Do you support a menstrual leave? It’s women being given extra time off to accommodate period cramps. It’s being practiced in multiple Asian countries and is being considered elsewhere as an employment solution to the unavoidable feelings, from discomfort to unimaginable pain, that menstruation can inflict on women. Should it be paid or unpaid? Is it reasonable to ask a business to support an employee who will produce less output in a deadline-based industry? Is it right to draw attention to a woman’s private affairs? Should greater flex time be available to everyone, allowing women to take menstrual leave without concern if they so choose, without bringing gender-specific problems into the discussion at all? How should the monthly female cycle be incorporated into the functionality of modern businesses?

What about the minimum wage? In the US, 62% of minimum wage earners are women. Similar numbers exist in Canada. Should the government enforce regulation on businesses to increase the wages of women as a means of decreasing the wage gap? How do we prevent economic flight in the face of an increased burden on businesses? Should it even be an economic discussion, or are different social forces at play that condition women into the lower paid service professions? Women make up a greater percentage of social assistance recipients, quite likely due to the aforementioned disparity in precarious employment. Do we ask the government to increase social spending? How does that get paid for when our country is already in debt? Does feminism necessarily require serious economic reform? What alternatives are there for improving the female condition if economic reform is out of the question?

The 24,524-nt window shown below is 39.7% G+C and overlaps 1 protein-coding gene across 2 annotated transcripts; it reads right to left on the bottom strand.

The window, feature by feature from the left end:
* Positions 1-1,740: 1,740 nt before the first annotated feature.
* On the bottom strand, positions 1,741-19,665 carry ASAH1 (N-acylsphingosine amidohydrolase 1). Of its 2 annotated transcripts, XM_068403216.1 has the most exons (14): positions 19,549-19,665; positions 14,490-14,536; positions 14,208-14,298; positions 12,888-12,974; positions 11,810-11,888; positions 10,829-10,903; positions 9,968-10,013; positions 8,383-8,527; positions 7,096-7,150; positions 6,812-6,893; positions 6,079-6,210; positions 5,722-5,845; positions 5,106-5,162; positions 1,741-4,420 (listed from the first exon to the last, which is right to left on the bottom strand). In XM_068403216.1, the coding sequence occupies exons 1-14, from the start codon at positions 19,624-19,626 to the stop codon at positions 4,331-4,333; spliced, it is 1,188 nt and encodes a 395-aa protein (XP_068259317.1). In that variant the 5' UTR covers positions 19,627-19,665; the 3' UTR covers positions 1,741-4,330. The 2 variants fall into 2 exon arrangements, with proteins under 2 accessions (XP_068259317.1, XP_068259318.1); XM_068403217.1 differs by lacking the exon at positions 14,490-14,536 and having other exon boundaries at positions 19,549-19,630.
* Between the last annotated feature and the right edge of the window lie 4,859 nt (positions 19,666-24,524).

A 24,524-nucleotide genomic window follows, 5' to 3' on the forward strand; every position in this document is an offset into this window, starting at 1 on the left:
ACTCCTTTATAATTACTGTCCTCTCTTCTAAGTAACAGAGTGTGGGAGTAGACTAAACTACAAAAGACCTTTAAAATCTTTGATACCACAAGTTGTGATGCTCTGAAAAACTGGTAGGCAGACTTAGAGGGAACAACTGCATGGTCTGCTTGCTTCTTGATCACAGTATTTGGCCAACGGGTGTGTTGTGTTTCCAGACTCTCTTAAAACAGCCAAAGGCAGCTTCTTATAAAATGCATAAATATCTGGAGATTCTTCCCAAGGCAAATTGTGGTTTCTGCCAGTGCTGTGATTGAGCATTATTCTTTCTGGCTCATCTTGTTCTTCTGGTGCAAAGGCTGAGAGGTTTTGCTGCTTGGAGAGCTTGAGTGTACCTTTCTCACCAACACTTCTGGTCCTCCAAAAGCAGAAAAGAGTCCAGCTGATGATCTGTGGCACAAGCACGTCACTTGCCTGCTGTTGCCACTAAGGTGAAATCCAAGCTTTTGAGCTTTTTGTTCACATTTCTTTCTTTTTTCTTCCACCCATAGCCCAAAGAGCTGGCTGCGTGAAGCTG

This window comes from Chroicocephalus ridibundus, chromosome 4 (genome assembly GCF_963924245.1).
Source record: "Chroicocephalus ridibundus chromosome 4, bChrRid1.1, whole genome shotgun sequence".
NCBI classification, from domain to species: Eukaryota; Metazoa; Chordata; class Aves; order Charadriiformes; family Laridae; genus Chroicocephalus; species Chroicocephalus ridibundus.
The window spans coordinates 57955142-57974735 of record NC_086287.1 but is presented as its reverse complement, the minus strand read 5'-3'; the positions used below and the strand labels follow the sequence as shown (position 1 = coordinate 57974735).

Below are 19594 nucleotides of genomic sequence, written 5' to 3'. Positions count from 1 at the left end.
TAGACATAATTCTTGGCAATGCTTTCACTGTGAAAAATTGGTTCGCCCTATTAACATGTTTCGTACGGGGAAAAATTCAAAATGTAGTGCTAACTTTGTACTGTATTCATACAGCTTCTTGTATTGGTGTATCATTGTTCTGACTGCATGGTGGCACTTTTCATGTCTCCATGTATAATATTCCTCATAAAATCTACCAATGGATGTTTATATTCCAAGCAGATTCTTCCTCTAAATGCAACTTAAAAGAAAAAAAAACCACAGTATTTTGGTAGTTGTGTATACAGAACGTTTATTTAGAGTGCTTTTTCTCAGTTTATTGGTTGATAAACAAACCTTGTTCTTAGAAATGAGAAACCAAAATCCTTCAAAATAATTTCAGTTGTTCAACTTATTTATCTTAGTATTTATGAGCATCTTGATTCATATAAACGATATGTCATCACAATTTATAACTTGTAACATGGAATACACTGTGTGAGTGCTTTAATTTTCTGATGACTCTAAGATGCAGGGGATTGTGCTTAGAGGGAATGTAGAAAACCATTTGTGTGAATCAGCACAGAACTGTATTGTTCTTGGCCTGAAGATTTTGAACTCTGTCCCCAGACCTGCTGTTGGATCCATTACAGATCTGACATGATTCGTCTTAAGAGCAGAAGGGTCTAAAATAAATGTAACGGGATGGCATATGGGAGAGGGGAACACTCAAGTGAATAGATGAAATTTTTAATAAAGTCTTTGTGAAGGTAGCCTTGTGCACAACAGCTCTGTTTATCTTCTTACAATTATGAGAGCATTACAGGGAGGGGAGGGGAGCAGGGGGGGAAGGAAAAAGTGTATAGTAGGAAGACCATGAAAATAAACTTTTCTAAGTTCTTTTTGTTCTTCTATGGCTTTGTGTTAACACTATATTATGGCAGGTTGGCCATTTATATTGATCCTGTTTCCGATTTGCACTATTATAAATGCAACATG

What about motherhood? Should we wade back into the economic debate and suggest a government funded child care system, with all the costs and other problems that brings in? Should stay-at-home mothers be paid an income for their traditionally unpaid labour, or does that merely turn child-rearing into just another corporate enterprise? How long should businesses extend a maternity leave? How long should it be paid? How long should it be unpaid? At what point does it become unreasonable to hold a job for someone? A year? Ten years?